The Trick of Boundaries and Rules with our Daughters

October 18, 2010 11 Comments TAGS: Kids, Motherhood, Stress

By Guest Blogger  Susan Shapiro Barash

Susan with her two daughters, Jennie and Elizabeth

As I listened to the voices of a variety of mothers this past year and investigated why mothering daughters today seems more arduous, more difficult than ever, I couldn’t help but think of my own daughters and the pitfalls and rewards of raising them.  As they grew up – today they are 23 and 30– I often struggled with the ‘right’ answers to their requests.

Should I have allowed a curfew that made me worry for hours, just because my older daughter, at 15 pleaded with me and claimed that “all” her friends had the same late curfew?  Should I have said no when she wanted her ears pierced at eight, which felt too young and somehow not appropriate? Not only did I say yes to this, but when my younger daughter wanted her ears pierced at seven, I agreed, figuring that this daughter was immersed in a much slicker, faster world than her big sister, seven years older, had experienced.

As a mother, I was constantly evaluating the world of young girls, adolescent girls and young women—and struck by the demands made of them. Wasn’t it my responsibility to soften the blows, to make it all easier?

And as I began this project – in big cities and small towns, rural areas and suburbs, mothers everywhere told me that they worried about their dearth of boundaries, but at the same time, wanted to please their daughters. Among those interviewees who had more than one daughter, there was a confession similar to mine, that in fact, they had not actually  learned much from raising the first daughter and weren’t any savvier or better prepared to say no or instill rules with their second or third daughter.

Mothers today say that their grade school age daughters are bolder and more media saturated than their older daughters;  these girls impressed by influences beyond a mother’s word, want what they want. Peer pressure and celebrity culture have invaded the space; they view their mothers as “out of touch, wearisome, unaware.” All the while, these mothers are trying to do what is best for their daughters.  They want to protect and please their daughters to make life easier, despite that this can result in a lack of boundaries, and can stir up great anxiety for the mother.

I am all too familiar with the high anxiety that my interviewees described; this sense that despite your instincts, you cave in to a daughters’ request, in the name of trying to fix things – to minimize or “candy coat” their pain or disappointment, in any arena – be it with a ‘toxic friend’ for a 13 year old daughter to a failed romance for a 25 year old daughter.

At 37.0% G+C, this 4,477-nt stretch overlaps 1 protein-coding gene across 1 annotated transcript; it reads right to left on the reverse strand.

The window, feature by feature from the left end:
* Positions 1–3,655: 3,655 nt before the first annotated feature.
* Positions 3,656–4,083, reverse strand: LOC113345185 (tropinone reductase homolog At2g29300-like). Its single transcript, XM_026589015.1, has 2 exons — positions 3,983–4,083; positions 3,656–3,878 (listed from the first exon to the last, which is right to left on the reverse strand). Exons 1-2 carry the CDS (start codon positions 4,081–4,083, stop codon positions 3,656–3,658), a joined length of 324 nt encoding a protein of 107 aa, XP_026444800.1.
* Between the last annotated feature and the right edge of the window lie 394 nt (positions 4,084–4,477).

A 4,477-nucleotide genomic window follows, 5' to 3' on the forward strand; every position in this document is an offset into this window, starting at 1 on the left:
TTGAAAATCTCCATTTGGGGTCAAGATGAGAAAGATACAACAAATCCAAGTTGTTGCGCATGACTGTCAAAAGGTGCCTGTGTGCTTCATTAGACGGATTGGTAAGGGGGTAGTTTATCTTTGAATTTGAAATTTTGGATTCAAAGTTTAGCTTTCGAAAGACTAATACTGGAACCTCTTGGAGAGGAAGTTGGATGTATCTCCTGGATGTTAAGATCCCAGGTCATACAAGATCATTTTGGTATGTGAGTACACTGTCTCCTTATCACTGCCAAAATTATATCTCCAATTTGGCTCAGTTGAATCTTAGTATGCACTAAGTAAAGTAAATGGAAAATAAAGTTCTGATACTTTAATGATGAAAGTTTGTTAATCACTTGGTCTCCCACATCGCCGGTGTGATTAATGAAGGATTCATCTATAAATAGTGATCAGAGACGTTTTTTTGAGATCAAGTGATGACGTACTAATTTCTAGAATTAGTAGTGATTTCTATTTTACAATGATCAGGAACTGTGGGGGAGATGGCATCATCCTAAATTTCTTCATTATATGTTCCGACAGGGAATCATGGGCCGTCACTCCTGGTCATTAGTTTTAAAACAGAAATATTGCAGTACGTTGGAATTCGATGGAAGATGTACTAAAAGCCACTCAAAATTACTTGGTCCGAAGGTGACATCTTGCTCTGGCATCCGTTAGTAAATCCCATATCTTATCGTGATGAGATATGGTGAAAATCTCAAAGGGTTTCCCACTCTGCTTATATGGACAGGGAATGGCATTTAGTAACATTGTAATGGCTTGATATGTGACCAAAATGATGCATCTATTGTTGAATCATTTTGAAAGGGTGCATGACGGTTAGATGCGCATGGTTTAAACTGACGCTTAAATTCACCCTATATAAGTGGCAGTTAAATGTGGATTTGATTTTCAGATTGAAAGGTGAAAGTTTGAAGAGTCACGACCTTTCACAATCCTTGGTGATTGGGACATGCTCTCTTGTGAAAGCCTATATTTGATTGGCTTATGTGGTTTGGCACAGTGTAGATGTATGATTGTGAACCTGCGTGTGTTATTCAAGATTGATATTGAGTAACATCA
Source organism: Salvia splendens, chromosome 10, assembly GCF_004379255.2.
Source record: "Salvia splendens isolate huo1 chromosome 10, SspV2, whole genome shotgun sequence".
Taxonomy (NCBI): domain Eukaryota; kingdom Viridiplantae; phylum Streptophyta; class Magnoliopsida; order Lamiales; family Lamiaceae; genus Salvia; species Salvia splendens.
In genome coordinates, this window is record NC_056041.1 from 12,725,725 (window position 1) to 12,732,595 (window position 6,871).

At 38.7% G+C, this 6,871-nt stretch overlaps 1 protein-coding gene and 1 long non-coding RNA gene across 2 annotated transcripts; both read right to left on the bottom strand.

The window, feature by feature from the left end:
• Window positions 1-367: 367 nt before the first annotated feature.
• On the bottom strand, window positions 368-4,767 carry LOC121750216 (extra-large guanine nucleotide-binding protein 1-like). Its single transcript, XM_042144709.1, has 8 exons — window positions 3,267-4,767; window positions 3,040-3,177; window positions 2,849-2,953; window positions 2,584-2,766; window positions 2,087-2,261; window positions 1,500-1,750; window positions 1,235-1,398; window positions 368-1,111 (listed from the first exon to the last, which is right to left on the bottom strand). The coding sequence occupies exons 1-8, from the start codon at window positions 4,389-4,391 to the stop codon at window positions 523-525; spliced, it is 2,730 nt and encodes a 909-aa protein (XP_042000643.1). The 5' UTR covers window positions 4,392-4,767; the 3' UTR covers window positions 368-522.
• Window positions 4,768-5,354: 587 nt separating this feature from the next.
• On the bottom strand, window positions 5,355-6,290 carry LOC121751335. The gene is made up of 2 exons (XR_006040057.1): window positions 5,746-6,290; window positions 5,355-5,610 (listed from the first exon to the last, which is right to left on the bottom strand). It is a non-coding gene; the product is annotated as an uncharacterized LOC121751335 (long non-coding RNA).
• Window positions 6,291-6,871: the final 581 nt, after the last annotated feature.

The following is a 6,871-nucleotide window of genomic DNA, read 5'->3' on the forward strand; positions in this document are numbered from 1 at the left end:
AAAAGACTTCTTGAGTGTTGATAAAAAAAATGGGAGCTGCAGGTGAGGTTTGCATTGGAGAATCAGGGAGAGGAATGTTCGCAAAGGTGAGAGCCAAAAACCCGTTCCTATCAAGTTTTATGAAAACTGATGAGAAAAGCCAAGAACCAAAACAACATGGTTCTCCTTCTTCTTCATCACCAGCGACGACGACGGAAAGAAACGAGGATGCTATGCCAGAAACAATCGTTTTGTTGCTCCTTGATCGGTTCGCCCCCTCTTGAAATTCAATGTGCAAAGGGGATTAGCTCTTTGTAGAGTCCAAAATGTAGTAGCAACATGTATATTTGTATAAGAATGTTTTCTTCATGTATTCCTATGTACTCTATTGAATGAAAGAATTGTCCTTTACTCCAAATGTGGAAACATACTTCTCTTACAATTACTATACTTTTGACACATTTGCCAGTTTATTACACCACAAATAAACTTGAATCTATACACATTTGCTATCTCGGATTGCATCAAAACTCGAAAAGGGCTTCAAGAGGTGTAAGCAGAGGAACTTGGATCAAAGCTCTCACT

Many mothers reported that their daughters had worn them out, to the point where after a long day, rather than battle over such issues as school, socializing (not approving of friends or a boyfriend), shopping, money, you just say “Yes,” even when you want to say “No.” One mother admitted that her will was no match for her 10 year old daughter’s will, and another admitted that she was so exhausted that she simply agreed and said “Yes” in the end to her daughter to have some peace rather than have the drama for hours.

In another interview, how about the mother who bought her six year old the “wrong” sneakers and when her daughter opened the bag and dissolved in tears, the mother raced back to get the proper brand? Or the mother who criticized the math teacher when her daughter failed a test in tenth grade, rather than question if her daughter had been prepared, had she insisted that her daughter apply herself? Or the mother who confessed that she knows her fifteen year old daughter gets high in her garage while she’s at work but accepts her daughter’s word when she denies it.  What of the mother whose daughter quit college midterm, first semester, and the mother brought her home, rather than insist that she stay until the end, and then evaluate the situation?

I know how intimidating it is to set rules and the tension that accompanies it. I’ve felt it with my own daughters over the years when I’ve been brave enough in those instances to put my foot down. And then there have been the instances when my rules didn’t mesh and it created more problems.

I remember when my older daughter, then in tenth grade, was away with her friend and her friend’s parents over spring break. I told her she had to be in by 11 p.m. each night. But the other girls were allowed to stay out until one 1 a.m. Thus, by trying to protect my daughter from afar, I was actually putting her in a position where she would be walking back to the hotel room alone, while her friend and the other teenagers remained out together.  I had to recant— and adjust to the ‘rule’ of the moment, and permit my daughter, who was on her own in a sense; to do what was best for her in spite of my expectations.